By January 16, 2007 3 Comments Read More →

Great Posts from Quint Studer

Quint Studer is a former hospital CEO who I’ve mentioned a lot here. He has an outstanding blog now. In his issues, he doesn’t talk about “lean” per se, but it absolutely applies, whether you are in healthcare or any organization, I think.

Financial Transparency: There’s Nothing to Hide

His post talks about financial pressures in healthcare, but it’s more about the leadership imperative to be open with your employees about the company’s financial situation, so employees can be aware and can be motivated to help fix things. He encourages this as a way of breaking down the “us/they” barrier and getting everyone working together. If you’re working on lean, you have to be open with employees about “why” we’re doing lean, what the financial pressures are, etc.

Tips for Communicating with Senior Leaders: How to Get Your Message Heard

Again, he’s not calling out lean, but this applies to those of us working to get our senior leadership to understand what lean is about.

When a CEO or vice president asks you—as a leader in the organization—that simple question, “What is going well?”, how do you respond? Before I was a vice president, I used to offer a lot of detail about the steps I was taking and the tools I was using to get results. I wanted leaders to understand I was committed to achieving our goals and I thought this approach helped.

Quint explains why you have to talk more about what you are accomplishing rather than talking about what you are doing.

His tips:

  1. Open with results and outcomes. Make sure you can quantify what you achieved. Good effort is no excuse for lack of results.
  2. Be prepared to explain more. Once a listener has been provided the results, be ready to outline “the how” if asked. This helps the listener know the key steps for success. Great organizations always look for ways to replicate strong results in other departments or take them system wide.
  3. Show calculations if requested. For example, by lowering the left without being treated from 3% to 1%, 554 patients received care that otherwise would not. With an average collection of $276 (554 x $276 = $152,904) an additional revenue of $152, 904 is generated. (Be careful not to overstate results, however, as you risk your credibility.)

My thoughts: when talking to execs, don’t talk first about the lean tools that you used. Talk about how you reduced cycle time, improved delivery response, improved quality, improved safety, reduced cost…. focus on the results and the “why” you’re doing lean.

Question: Have any manufacturing folks read his blog or articles? Tell me, do you find it relevant?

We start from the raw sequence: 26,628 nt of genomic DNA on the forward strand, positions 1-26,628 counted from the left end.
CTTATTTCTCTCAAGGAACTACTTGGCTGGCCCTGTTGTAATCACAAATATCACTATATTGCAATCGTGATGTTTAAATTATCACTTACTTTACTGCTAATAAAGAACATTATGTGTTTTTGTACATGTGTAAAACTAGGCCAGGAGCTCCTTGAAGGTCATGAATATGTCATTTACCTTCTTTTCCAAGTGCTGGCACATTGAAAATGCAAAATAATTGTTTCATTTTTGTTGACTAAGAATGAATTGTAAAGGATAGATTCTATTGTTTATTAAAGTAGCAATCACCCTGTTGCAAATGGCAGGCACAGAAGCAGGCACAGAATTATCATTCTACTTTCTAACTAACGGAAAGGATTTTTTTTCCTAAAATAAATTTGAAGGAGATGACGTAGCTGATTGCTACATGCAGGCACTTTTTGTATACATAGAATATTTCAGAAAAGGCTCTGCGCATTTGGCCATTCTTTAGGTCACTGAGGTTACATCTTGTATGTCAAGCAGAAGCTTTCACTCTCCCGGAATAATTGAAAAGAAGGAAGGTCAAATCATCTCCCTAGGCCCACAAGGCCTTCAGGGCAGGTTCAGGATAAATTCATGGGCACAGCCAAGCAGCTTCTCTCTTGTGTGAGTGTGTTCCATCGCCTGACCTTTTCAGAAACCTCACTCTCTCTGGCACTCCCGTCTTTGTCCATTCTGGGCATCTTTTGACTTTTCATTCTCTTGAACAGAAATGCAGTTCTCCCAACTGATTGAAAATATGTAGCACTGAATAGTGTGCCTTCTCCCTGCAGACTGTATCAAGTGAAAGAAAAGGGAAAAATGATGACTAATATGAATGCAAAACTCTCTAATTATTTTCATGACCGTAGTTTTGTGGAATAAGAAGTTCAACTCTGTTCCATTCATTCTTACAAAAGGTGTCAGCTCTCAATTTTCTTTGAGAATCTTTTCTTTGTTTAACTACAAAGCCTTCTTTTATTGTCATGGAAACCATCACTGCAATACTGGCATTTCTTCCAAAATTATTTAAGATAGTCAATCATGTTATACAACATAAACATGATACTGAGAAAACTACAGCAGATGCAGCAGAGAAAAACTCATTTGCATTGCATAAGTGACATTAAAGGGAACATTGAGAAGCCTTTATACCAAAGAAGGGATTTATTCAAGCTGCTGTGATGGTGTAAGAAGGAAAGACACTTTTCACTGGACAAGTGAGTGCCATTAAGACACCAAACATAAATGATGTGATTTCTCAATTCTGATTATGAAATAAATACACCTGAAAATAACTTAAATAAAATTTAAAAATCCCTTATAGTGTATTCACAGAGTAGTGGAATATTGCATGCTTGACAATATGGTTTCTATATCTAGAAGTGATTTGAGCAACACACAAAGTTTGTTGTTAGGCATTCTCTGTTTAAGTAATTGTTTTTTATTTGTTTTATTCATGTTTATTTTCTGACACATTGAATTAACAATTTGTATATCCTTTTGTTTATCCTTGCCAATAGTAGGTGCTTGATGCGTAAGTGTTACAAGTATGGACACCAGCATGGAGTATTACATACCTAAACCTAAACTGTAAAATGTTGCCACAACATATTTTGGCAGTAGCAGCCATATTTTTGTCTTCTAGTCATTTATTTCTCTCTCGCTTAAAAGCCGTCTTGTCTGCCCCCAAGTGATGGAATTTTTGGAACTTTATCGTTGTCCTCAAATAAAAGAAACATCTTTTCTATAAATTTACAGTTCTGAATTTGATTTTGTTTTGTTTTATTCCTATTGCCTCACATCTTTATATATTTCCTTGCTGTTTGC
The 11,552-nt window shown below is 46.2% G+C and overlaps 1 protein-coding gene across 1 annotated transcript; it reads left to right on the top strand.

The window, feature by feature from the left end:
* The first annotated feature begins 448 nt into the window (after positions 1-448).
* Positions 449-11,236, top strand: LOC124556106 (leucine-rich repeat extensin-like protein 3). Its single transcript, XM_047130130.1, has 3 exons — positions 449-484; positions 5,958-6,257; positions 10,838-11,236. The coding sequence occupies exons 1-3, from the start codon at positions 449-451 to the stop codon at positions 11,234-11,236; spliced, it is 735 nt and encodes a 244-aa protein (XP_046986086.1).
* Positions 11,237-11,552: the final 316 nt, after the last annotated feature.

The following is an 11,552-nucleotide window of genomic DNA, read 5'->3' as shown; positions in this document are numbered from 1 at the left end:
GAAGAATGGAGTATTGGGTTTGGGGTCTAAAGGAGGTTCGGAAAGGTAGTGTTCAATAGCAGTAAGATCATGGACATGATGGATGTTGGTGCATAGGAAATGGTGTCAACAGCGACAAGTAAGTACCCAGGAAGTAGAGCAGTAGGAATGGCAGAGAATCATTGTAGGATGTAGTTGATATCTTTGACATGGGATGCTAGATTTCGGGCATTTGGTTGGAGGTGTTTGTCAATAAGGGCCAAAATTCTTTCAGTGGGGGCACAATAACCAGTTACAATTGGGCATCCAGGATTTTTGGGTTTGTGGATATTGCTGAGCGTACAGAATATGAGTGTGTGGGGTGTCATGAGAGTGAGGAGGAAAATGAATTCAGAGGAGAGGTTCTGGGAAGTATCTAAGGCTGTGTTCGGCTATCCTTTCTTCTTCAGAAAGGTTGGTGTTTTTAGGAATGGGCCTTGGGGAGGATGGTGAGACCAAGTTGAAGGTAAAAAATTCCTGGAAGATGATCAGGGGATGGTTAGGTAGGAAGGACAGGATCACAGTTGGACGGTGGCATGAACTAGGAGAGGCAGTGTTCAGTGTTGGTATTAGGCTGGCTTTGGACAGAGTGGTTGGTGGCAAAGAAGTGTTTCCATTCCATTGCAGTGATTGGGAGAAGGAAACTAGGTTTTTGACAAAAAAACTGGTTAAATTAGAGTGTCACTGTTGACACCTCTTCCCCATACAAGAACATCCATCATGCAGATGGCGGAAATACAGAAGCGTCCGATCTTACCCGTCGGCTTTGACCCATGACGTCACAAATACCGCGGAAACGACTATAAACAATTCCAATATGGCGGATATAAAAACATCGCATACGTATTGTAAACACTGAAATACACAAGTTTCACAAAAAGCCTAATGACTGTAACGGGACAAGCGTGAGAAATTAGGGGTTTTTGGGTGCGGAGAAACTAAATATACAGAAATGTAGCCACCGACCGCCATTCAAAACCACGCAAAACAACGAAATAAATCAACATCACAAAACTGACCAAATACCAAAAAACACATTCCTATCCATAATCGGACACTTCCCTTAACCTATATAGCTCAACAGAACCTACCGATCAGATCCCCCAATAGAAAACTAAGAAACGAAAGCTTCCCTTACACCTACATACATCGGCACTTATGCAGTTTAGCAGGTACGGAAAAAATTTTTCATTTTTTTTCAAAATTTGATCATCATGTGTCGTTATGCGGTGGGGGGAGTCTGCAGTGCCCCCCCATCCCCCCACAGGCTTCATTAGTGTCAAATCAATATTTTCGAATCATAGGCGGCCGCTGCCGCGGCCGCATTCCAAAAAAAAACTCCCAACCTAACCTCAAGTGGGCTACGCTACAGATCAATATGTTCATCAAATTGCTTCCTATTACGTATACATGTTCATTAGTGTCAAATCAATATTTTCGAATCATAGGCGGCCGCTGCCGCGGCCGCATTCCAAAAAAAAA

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Mark Graban's passion is creating a better, safer, more cost effective healthcare system for patients and better workplaces for all. Mark is a consultant, author, and speaker in the "Lean healthcare" methodology. He is author of the Shingo Award-winning books Lean Hospitals and Healthcare Kaizen, as well as The Executive Guide to Healthcare Kaizen. His most recent project is an eBook titled Practicing Lean that benefits the Louise H. Batz Patient Safety Foundation, where Mark is a board member. Mark is also the VP of Improvement & Innovation Services for the technology company KaiNexus.

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3 Comments on "Great Posts from Quint Studer"

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  1. Anonymous says:

    I just finished reading Quint Studer’s book, “Hardwiring Excellence”. We are manufacturing and I thought the material was very adaptable for us. The only hard part about using his material is that healthcare is a job that people usually pick specifically because it is worthwhile and meaningful to them. It is a little harder to find something meaningful about producing widgets.Overall, though, his book was really excellent, and I am going to use it in our supervisor’s leadership training class. Again – it was a great book.

  2. Paul Grizzell says:

    I work for Studer Group, but before Studer Group I worked for organizations in a variety of industries, including manufacturing. I helped lead Baldrige, Six Sigma and Lean efforts.

    I agree with the comment that it’s harder to find meaningful work on the surface, but effective leaders are able to connect to purpose based on the benefit to the customer derived from the product -whatever it may be.

    It’s like the story of two brickmakers who are asked what they’re doing. One replies, “I’m making bricks,” while the other says “I’m helping build a cathedral.”

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